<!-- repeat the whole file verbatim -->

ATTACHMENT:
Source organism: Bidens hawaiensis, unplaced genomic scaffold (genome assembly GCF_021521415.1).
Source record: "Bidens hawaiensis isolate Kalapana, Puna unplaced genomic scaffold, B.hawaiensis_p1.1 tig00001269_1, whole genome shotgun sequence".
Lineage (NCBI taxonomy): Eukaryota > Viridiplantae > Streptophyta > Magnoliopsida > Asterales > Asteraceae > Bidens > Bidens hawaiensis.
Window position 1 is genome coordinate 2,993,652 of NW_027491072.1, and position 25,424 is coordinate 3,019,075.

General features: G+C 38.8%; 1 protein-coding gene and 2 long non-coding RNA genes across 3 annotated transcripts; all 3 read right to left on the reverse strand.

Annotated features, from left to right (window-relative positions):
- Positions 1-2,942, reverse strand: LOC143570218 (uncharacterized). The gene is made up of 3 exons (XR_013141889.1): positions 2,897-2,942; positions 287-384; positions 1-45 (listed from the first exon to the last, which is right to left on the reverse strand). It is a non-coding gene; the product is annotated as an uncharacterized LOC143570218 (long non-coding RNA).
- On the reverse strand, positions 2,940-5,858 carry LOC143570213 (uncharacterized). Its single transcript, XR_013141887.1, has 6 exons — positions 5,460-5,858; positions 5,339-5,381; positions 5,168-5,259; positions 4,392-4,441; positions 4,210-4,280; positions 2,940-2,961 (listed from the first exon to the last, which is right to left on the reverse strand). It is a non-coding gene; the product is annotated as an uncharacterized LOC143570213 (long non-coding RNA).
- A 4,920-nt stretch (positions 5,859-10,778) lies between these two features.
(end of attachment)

Source organism: Bidens hawaiensis, unplaced genomic scaffold (genome assembly GCF_021521415.1).
Source record: "Bidens hawaiensis isolate Kalapana, Puna unplaced genomic scaffold, B.hawaiensis_p1.1 tig00001269_1, whole genome shotgun sequence".
Lineage (NCBI taxonomy): Eukaryota > Viridiplantae > Streptophyta > Magnoliopsida > Asterales > Asteraceae > Bidens > Bidens hawaiensis.
Window position 1 is genome coordinate 2,993,652 of NW_027491072.1, and position 25,424 is coordinate 3,019,075.

General features: G+C 38.8%; 1 protein-coding gene and 2 long non-coding RNA genes across 3 annotated transcripts; all 3 read right to left on the reverse strand.

Annotated features, from left to right (window-relative positions):
- Positions 1-2,942, reverse strand: LOC143570218 (uncharacterized). The gene is made up of 3 exons (XR_013141889.1): positions 2,897-2,942; positions 287-384; positions 1-45 (listed from the first exon to the last, which is right to left on the reverse strand). It is a non-coding gene; the product is annotated as an uncharacterized LOC143570218 (long non-coding RNA).
- On the reverse strand, positions 2,940-5,858 carry LOC143570213 (uncharacterized). Its single transcript, XR_013141887.1, has 6 exons — positions 5,460-5,858; positions 5,339-5,381; positions 5,168-5,259; positions 4,392-4,441; positions 4,210-4,280; positions 2,940-2,961 (listed from the first exon to the last, which is right to left on the reverse strand). It is a non-coding gene; the product is annotated as an uncharacterized LOC143570213 (long non-coding RNA).
- A 4,920-nt stretch (positions 5,859-10,778) lies between these two features.